It may have been initiated two decades ago but it continues to tick and expand and can be a source of serious trouble for the unwary. The Sikh community in Canada wanted Manmohan Singh to make the “blacklist” public. Five times Canadian MP Gurbax Singh Malhi even offered to invoke the 1987 extradition treaty between India and Canada to initiate extradition proceedings against those in the “blacklist” whom India wanted to proceed against for criminal activities directed against the Indian state. On a parallel track Malhi wanted the Indian Government to speed up the delivery of justice and compensate the families of the victims of the 1984 anti-Sikh riots who still awaited justice and compensation despite passage of twenty six years. Both demands were stonewalled by Indian PM.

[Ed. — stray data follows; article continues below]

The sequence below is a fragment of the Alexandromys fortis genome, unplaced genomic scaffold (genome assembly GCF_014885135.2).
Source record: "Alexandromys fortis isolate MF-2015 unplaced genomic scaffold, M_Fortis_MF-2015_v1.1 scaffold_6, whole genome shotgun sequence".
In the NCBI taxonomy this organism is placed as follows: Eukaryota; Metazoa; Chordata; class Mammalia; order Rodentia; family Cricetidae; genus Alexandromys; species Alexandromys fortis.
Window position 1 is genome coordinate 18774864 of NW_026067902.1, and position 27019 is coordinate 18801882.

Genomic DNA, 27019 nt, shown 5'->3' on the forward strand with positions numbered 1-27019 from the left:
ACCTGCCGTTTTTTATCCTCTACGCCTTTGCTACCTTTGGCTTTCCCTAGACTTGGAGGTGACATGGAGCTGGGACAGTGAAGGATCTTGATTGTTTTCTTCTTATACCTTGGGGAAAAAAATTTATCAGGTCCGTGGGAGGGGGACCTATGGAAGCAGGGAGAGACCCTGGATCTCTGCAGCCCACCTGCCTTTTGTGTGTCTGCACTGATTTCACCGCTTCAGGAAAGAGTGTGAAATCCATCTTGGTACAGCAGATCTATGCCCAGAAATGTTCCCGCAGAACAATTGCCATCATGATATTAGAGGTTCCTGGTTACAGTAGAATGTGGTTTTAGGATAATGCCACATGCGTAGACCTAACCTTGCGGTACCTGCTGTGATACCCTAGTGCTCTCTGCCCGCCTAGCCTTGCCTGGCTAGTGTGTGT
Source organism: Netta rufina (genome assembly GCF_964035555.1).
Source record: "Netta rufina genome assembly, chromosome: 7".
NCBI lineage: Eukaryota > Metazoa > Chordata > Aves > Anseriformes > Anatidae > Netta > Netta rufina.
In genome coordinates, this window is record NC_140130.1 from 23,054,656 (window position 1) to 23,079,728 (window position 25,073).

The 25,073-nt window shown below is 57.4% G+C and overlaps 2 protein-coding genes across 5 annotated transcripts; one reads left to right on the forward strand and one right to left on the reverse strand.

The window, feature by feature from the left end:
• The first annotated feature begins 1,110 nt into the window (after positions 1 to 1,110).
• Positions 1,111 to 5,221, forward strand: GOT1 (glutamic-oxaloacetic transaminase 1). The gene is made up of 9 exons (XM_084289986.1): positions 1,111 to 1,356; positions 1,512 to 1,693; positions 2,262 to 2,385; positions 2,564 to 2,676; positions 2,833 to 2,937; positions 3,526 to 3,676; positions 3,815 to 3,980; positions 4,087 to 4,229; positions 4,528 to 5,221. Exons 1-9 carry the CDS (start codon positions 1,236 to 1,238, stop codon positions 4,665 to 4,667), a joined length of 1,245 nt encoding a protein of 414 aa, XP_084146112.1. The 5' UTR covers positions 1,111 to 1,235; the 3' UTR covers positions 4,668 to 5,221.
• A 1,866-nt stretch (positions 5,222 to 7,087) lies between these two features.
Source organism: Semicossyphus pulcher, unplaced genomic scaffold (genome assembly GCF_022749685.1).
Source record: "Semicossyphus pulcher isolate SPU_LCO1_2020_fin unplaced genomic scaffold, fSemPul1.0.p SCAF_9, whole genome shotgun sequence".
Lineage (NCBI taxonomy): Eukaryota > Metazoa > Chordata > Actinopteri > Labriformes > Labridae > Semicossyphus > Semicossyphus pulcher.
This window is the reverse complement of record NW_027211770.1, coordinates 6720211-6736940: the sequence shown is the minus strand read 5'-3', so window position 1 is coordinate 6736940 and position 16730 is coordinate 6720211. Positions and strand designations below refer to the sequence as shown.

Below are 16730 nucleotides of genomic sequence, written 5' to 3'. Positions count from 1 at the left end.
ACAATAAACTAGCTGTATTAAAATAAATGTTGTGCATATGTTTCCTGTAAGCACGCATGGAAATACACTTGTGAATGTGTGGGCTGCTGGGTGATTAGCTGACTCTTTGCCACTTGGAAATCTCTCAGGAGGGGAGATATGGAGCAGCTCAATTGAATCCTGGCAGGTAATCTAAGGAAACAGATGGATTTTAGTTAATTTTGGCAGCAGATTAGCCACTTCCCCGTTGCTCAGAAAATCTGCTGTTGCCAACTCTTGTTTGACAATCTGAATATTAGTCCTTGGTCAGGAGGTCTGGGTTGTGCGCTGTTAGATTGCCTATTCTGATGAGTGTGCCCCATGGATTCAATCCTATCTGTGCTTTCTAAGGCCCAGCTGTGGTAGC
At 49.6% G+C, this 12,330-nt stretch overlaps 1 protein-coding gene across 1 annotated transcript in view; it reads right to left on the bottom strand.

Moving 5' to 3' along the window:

Sikh community in Canada is manifestly anguished by Indian Government’s broad brush accusatory diatribe without outlining a sustainable case. This approach seems motivated by an urge to silence the Canadian Sikhs who have remained persistent in calling upon India to cleanup its human rights act, acknowledge extreme atrocities inflicted upon the community by its security apparatus, make amends to alleviate the pain of genocide by awarding commensurate compensation and serving justice to the well known criminals through a transparent judicial process. Unfortunately, the prospects for this healing process to take shape in contemporary India remain farfetched. Sikh anger and restlessness shall therefore continue to stir and simmer among segments of the diaspora.